Teaching Aid Wish List: February 2019

  • It is just that simple. Tell us what you need and the most up-voted will become a new teaching aid product, ready for download.

  • Would love to include 3D printing designs of bacteria beads for a aquaponics system, in relation to bacteria in streams,

  • This post is deleted!

  • @trkelley Yes! This would be great. ^

  • @trkelley I am going to go ahead and tag this potential February teaching aid idea with the standard: HS-LS2-3: Construct and revise an explanation based on evidence for the cycling of matter and flow of energy in aerobic and anaerobic conditions.

  • Please!! Would be very excited for this! 🙂

  • @ajcox Welcome @ajcox ! Great to have you on board.
    I will be researching this a bit tonight and seeing if I can find some concept images to post here so that others can decide if this is how they wish to spend their February vote.

  • Voting: we will be adding a separate voting mechanism for monthly models in the future. For now, use the up/down vote arrows for the initial post that suggested a model, outlined in red in this image.
    Voting for Wish List items.png

  • @ajcox @trkelley I have looked into bio-balls for aquariums and into rate of degredation of PLA plastic in water, and concluded that this is something that is very do-able! My initial idea is to create a rectangular layer of fused spheres to mimic a structure like a sponge except with more open paths through it. Imagine a box filled with tiny ball bearings. If the ball bearings were fused and the box taken away, that is the plan. Let me know if this is what you had in mind. It would be interesting to run a before-after-treatment-control experiment with these. I could include plans for such a classroom experiment in the lesson plan idea sheet, and thus hit some scientific practices.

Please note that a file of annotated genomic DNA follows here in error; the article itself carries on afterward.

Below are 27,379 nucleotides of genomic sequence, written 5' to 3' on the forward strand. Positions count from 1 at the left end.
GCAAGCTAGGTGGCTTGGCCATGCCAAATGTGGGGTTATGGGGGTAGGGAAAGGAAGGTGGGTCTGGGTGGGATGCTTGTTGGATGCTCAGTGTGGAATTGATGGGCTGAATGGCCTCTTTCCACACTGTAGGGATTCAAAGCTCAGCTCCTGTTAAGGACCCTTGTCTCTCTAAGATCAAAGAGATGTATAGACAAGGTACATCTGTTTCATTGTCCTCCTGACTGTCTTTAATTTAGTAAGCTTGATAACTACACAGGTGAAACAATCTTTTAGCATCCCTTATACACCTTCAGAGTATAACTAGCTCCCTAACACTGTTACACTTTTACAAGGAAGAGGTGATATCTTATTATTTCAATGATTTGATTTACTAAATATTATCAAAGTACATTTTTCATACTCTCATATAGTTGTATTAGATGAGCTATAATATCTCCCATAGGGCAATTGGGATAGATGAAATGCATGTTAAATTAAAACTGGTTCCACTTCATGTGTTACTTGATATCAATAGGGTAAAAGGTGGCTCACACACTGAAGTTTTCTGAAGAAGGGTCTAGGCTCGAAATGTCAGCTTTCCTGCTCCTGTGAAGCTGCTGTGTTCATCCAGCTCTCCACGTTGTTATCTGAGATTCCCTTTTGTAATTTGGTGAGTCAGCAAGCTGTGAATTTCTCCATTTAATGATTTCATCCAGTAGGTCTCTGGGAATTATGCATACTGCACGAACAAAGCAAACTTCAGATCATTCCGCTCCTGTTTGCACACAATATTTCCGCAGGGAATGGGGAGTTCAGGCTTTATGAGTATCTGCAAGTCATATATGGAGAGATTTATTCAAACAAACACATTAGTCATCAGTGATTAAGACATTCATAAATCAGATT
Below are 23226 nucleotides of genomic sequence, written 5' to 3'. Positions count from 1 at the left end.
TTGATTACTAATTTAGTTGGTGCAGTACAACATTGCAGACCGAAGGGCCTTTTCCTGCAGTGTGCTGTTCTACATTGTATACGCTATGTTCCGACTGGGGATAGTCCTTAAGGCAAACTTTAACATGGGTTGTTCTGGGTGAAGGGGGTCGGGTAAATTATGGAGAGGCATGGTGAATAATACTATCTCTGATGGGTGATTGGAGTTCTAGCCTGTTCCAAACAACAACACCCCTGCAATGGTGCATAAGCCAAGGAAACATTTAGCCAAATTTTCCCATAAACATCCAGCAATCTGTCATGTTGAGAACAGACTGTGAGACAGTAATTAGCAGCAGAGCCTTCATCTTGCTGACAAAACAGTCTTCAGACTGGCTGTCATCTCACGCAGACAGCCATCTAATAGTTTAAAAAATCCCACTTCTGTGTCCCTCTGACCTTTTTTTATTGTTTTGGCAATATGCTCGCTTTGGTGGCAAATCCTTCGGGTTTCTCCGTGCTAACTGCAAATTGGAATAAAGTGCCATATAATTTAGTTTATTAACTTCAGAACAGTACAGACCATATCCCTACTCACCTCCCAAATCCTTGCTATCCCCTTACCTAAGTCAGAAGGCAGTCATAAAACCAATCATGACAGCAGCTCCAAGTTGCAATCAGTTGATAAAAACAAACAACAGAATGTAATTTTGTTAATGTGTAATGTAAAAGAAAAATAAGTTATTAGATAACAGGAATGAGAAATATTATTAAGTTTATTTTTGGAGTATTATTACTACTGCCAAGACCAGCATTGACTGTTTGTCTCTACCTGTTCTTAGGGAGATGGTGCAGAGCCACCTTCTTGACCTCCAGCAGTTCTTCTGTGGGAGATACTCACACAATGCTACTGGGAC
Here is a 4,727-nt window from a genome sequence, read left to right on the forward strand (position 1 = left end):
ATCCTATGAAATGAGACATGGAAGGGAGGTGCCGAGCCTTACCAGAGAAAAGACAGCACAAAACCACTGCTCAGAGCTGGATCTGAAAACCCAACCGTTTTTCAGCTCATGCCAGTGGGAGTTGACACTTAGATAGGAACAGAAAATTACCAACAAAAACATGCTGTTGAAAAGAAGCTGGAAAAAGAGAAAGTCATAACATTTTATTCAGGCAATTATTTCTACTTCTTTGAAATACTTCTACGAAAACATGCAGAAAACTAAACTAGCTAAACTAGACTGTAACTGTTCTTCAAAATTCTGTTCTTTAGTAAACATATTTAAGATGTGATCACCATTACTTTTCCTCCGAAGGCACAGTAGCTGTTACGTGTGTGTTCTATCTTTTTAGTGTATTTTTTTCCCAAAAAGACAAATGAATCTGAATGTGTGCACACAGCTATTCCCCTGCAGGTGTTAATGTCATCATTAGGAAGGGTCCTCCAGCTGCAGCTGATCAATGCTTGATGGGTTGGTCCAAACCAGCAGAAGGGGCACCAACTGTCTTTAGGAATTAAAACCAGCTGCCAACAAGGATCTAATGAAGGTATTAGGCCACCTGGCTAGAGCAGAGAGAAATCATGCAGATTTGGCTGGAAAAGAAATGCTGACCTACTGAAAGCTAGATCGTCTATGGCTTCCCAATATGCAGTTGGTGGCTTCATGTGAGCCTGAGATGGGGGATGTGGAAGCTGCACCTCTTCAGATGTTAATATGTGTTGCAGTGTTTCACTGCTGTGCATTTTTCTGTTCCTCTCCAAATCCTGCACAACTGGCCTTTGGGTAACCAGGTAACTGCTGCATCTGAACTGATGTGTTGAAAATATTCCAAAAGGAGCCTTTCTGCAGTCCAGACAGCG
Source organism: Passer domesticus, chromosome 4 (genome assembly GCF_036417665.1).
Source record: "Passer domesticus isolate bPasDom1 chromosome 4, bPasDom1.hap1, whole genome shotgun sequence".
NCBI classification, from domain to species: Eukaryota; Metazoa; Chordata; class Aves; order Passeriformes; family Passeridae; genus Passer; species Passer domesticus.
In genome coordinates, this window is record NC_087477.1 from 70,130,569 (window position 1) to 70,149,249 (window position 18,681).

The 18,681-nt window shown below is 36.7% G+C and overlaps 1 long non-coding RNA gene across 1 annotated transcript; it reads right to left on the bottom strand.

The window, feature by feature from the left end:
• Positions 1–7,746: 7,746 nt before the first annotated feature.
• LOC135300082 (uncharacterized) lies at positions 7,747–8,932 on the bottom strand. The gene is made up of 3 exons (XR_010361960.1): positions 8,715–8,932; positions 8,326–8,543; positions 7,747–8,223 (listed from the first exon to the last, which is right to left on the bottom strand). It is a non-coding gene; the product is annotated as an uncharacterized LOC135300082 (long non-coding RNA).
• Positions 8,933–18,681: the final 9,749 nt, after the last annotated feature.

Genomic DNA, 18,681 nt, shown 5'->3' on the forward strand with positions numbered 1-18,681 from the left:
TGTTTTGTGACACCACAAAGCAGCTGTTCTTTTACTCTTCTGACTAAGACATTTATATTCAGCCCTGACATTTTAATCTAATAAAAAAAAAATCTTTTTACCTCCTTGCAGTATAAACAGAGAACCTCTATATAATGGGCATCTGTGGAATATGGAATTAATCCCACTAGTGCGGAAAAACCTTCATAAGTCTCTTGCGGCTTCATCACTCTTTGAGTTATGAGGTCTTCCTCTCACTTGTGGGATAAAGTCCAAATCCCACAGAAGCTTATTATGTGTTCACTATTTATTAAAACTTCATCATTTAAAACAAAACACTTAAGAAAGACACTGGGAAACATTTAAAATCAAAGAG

• I would love to be able to have models of the 4 biomolecules that could somehow show how the individual monomers connect together to show the polymer. Or something that shows what these biomolecules look like.

  • Welcome @kfaust ! I have an idea of how to make this work.
    Okay, we now have two models in the running for the February model-of-the-month! I actually tried coding up a 3D ray-tracing render of a DNA molecule and posted a bit about that adventure over on BugsMapsandMath.com a while back. Maybe I should revisit that code.

  • By my count, the vote stands at:
    Biomolecules — 2 votes
    Bio-beads — 3 votes

    Recruit some more voters!

  • February is shaping up (ba-dum) to be an exciting month! We now have two models running neck-and-neck with three votes each. We will soon have an intuitive graphic method of voting, but for now in case you are wondering where I am getting my numbers, in the above thread it looks like the votes are:

    Aquarium bio-beads (3): trkelley, zrmckeever, ajcox
    Bio-macromolecultes(3): kfaust, JShukle, cgarber

    Eight hours remaining to recruit more votes to your teaching aid model. Go get some votes!

  • February 2019 Results!
    Okay, we have a tie! I propose that because I love this community, I will do both models. @kfaust: to pick your most needed bio-macromolecule from the 4 types, and I will do that one to start. The other types will follow in the future as time allows. Is this a good compromise in the case of a tied vote? Let me know your thoughts---this is your community.
    Cheers all. On to the March model!